CEO Mike Sievert sells $6.5 million worth of T-Mobile stock ahead of mystery news release

CEO Mike Sievert sells $6.5 million worth of T-Mobile stock ahead of mystery news release

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Earlier this morning, we told you that T-Mobile has been acting very strangely by arranging to staff call centers with extra personnel. The carrier also wants Store Managers to spend at least eight hours a day at each location until Friday. It almost sounds as though the company is about to make a very unpopular announcement-like a price hike-and expects customers to protest.
Some T-Mobile employees on Reddit confirmed that they have been called in to bolster staffing levels at stores and the anxiety level reached by T-Mobile employees and customers is at a level never seen during the reign of former CEO John Legere who gets the credit for taking T-Mobile from a lowly fourth place among U.S. major wireless providers to its current position at number two behind Verizon.
The most likely reason for T-Mobile to go to Defcon 1 is a hike in the pricing of its legacy postpaid plans. But to give the worrywarts out there more ammo, per Investing.com, it seems that T-Mobile CEO and President Mike Sievert has sold off a large chunk of his T-Mobile holdings collecting $6.5 million from the transaction. On May 13th and 14th, Sievert sold 40,000 T-Mobile shares. He dumped 20,000 shares the first day at an average price of $163.20 and sold an additional 20,000 the next day at an average price of $162.84.

Is the timing suspicious? Should T-Mobile customers and employees be even more worried than they are? The answer to both questions is “No.”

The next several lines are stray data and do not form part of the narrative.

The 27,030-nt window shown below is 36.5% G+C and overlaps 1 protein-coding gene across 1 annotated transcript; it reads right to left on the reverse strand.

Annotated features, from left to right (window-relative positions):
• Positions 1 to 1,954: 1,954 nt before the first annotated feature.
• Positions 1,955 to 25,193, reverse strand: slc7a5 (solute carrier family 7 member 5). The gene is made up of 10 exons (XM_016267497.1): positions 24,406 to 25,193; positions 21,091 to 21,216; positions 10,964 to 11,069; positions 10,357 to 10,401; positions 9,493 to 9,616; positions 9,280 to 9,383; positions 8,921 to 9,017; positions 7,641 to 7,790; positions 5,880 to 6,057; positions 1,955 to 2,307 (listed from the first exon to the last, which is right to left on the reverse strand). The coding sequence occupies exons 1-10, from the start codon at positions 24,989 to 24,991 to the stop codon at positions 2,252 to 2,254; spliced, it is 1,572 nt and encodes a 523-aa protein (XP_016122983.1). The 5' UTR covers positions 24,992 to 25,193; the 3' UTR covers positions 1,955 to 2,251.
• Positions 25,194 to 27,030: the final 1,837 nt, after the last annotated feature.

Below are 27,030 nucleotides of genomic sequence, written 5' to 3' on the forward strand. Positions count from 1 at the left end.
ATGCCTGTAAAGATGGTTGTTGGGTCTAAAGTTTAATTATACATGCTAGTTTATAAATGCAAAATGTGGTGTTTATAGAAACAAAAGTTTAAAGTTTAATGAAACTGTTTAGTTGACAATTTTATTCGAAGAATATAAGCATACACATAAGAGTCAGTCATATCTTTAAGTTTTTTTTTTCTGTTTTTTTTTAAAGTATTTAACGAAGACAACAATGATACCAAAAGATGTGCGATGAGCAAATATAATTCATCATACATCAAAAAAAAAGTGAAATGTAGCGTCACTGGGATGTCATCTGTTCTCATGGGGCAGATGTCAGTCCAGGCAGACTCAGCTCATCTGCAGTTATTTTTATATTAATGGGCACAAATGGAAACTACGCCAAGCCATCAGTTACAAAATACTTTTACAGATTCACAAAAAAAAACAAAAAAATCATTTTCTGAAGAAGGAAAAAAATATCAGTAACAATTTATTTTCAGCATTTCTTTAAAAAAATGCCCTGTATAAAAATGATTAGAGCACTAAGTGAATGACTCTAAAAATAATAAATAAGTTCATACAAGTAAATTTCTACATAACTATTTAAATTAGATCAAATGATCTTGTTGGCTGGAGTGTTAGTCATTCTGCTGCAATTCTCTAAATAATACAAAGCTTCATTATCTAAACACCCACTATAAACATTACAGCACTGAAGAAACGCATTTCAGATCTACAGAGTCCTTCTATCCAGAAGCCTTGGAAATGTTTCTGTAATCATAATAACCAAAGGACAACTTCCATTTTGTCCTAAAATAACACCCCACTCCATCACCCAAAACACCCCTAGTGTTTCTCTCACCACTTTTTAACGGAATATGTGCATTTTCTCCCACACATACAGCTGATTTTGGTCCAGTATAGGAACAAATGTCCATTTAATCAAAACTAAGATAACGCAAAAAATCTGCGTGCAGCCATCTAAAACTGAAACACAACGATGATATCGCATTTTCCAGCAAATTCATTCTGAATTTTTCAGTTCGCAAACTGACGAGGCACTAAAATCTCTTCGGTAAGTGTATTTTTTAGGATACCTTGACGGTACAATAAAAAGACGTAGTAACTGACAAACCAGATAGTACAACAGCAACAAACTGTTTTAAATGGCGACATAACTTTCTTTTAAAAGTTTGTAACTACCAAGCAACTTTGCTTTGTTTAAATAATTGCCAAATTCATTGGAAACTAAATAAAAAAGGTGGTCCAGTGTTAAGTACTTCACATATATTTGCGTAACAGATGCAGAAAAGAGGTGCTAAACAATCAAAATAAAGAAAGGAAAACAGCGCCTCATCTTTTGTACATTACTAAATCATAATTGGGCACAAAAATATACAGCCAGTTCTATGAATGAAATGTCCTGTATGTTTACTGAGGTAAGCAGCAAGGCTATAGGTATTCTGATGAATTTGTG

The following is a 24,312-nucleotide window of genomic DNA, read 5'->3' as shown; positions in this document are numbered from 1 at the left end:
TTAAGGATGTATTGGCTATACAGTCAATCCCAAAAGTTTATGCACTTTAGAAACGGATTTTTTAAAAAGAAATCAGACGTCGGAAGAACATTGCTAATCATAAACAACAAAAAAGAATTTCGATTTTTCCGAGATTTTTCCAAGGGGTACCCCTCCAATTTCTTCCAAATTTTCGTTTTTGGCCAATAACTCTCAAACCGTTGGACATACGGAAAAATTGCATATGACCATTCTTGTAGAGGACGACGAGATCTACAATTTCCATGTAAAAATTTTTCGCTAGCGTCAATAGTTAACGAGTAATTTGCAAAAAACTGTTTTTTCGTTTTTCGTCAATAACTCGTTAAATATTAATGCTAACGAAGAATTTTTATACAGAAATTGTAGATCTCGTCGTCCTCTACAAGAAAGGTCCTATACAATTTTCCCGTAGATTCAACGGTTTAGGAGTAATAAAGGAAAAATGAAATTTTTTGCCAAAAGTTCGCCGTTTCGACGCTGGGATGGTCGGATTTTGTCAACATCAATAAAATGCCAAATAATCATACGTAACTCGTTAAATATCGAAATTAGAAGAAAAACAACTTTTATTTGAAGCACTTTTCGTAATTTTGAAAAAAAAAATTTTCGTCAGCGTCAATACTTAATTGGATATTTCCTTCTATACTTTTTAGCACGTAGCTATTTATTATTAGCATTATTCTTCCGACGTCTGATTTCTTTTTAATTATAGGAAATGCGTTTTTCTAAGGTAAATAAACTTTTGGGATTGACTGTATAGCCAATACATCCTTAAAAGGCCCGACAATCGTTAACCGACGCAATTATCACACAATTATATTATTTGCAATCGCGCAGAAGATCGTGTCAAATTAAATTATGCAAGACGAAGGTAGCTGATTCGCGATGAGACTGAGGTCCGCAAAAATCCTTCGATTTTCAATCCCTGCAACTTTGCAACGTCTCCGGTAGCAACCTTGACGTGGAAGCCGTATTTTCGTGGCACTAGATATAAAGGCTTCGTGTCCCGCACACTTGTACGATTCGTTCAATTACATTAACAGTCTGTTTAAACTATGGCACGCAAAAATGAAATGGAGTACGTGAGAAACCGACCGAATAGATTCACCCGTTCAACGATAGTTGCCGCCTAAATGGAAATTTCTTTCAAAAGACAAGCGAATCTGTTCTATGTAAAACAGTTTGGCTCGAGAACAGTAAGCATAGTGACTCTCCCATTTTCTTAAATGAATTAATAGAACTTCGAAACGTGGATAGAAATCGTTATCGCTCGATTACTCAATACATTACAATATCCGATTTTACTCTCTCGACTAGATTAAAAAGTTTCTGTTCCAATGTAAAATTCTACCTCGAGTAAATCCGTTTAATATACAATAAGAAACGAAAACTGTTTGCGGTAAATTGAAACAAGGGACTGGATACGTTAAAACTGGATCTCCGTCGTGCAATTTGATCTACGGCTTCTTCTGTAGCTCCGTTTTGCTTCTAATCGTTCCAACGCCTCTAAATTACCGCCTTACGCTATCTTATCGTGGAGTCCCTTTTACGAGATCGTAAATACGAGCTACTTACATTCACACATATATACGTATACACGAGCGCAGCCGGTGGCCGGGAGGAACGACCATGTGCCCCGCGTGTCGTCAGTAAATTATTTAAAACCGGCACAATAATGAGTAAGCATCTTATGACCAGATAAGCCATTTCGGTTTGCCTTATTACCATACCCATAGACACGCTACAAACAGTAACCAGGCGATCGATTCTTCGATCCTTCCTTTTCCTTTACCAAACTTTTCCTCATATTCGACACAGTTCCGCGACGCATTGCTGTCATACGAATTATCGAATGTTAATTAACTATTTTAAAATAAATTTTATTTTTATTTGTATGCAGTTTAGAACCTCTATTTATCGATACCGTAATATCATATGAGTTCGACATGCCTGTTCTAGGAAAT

There are some indications that Sievert’s T-Mobile stock sales have nothing to do with the mysterious actions that T-Mobile is taking this week. First of all, the stock sales were made under a Rule 10b5-1 trading plan that Sievert put into effect in November 2023. This plan allows corporate insiders to sell shares at predetermined periods of time reducing the odds that the insider will be accused of insider trading.

Additionally, Sievert still holds 438,124 T-Mobile shares so the 40,000 shares sold represented only 8.4% of the executive’s holdings. That means he still has plenty of skin in the game and seriously bad news for the company still could hurt his wallet. Besides, if the news is what we suspect it is, a price hike for legacy postpaid plans, it shouldn’t result in a mass exodus of customers from T-Mobile. Certainly, nothing should happen that would result in the stock crashing.

While we are still intrigued by what has T-Mobile expecting to face the wrath of its subscribers before the end of this week, there is nothing suspicious in the timing of Mike Sievert’s stock sale. The stock itself has taken the impact of this news and still managed to move higher today by 46 cents to $164.36.



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